The first American woman to graduate from dental school was born today in 1833. Now WE know em


Lucy Hobbs was born March 14, 1833 in Constable, New York.

Lucy taught school for ten years in Michigan before she decided to become a dentist.

Then in 1859, Lucy moved to Cincinnati, Ohio where she was refused admission to the Ohio College of Dental Surgery.

She became friends with a professor from the dental school who agreed to tutor Lucy in a private program of dentistry.

By 1861, Lucy had learned enough to open her own practice. Now all she needed was a community that would accept her as a dentist.

Lucy moved to Bellevue and then McGregor, Iowa where she practiced for three years.

In time, she came to be known as – “the woman who pulls teeth.”

Finally in 1865, her dedication as well as the gradual professional recognition of her private practice convinced the Iowa State Dental Society to accept her admission.

Lucy later wrote;

“People were amazed when they learned that a young girl had so far forgotten her womanhood as to want to study dentistry.”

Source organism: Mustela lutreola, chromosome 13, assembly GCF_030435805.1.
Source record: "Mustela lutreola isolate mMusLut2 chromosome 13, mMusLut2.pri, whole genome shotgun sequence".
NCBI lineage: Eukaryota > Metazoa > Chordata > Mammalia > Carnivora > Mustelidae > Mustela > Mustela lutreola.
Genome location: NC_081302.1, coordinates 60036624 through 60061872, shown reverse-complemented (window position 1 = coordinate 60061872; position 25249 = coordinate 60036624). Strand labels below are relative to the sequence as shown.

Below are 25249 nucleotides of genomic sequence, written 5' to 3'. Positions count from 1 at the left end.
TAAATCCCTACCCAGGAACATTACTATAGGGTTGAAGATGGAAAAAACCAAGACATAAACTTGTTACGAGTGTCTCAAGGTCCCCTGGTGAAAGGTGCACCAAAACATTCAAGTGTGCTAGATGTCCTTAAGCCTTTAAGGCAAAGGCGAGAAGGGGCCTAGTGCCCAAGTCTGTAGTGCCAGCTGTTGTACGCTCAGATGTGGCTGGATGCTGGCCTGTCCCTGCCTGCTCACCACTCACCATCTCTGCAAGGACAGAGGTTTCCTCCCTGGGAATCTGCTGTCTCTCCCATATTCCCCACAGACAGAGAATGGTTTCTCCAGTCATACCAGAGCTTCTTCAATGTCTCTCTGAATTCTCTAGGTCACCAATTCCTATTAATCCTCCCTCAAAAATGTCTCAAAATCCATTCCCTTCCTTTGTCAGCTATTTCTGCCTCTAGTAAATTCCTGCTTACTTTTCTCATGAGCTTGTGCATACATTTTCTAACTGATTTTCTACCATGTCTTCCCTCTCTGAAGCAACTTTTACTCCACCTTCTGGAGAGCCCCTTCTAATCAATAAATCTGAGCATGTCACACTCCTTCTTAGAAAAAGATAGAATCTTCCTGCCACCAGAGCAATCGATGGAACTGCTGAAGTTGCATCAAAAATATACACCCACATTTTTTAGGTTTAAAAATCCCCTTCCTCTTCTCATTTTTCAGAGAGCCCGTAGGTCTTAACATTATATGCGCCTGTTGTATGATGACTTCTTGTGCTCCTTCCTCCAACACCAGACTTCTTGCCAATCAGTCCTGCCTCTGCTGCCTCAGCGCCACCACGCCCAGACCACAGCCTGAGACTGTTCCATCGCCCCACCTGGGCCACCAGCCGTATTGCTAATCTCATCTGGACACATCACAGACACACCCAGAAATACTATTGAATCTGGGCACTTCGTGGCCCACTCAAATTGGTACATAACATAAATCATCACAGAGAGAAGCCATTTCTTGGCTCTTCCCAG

Lucy Hobbs made history in 1866, when she became the first woman in the United States to earn a doctorate in dentistry.


Dr. Hobbs moved to Chicago and began her official practice.

Lucy soon met James Taylor, fell in love, married and convinced James to also enter dentistry.

The couple moved to Lawrence, Kansas where they practiced dentistry jointly until James passed away in 1886.

After her husband’s death, Lucy closed her practice and became active in politics, campaigning for greater woman’s rights.

Dr. Lucy wrote,

“I am a New Yorker by birth, but I love my adopted country — the West. To it belongs the credit of making it possible for women to be recognized in the dental profession on equal terms with men.”

By 1900, almost one thousand women had followed Lucy into dentistry, largely due to her accomplishments.

Dr. Lucy Hobbs Taylor died October 3, 1910, two years before Kansas granted women the right to vote.

Lucy Hobbs Taylor

In 1983, the American Association of Women Dentists honored her by establishing the Lucy Hobbs Taylor Award, which it presents annually to members in recognition of professional excellence and achievements in advancing the role of women in dentistry.


Now WE know em





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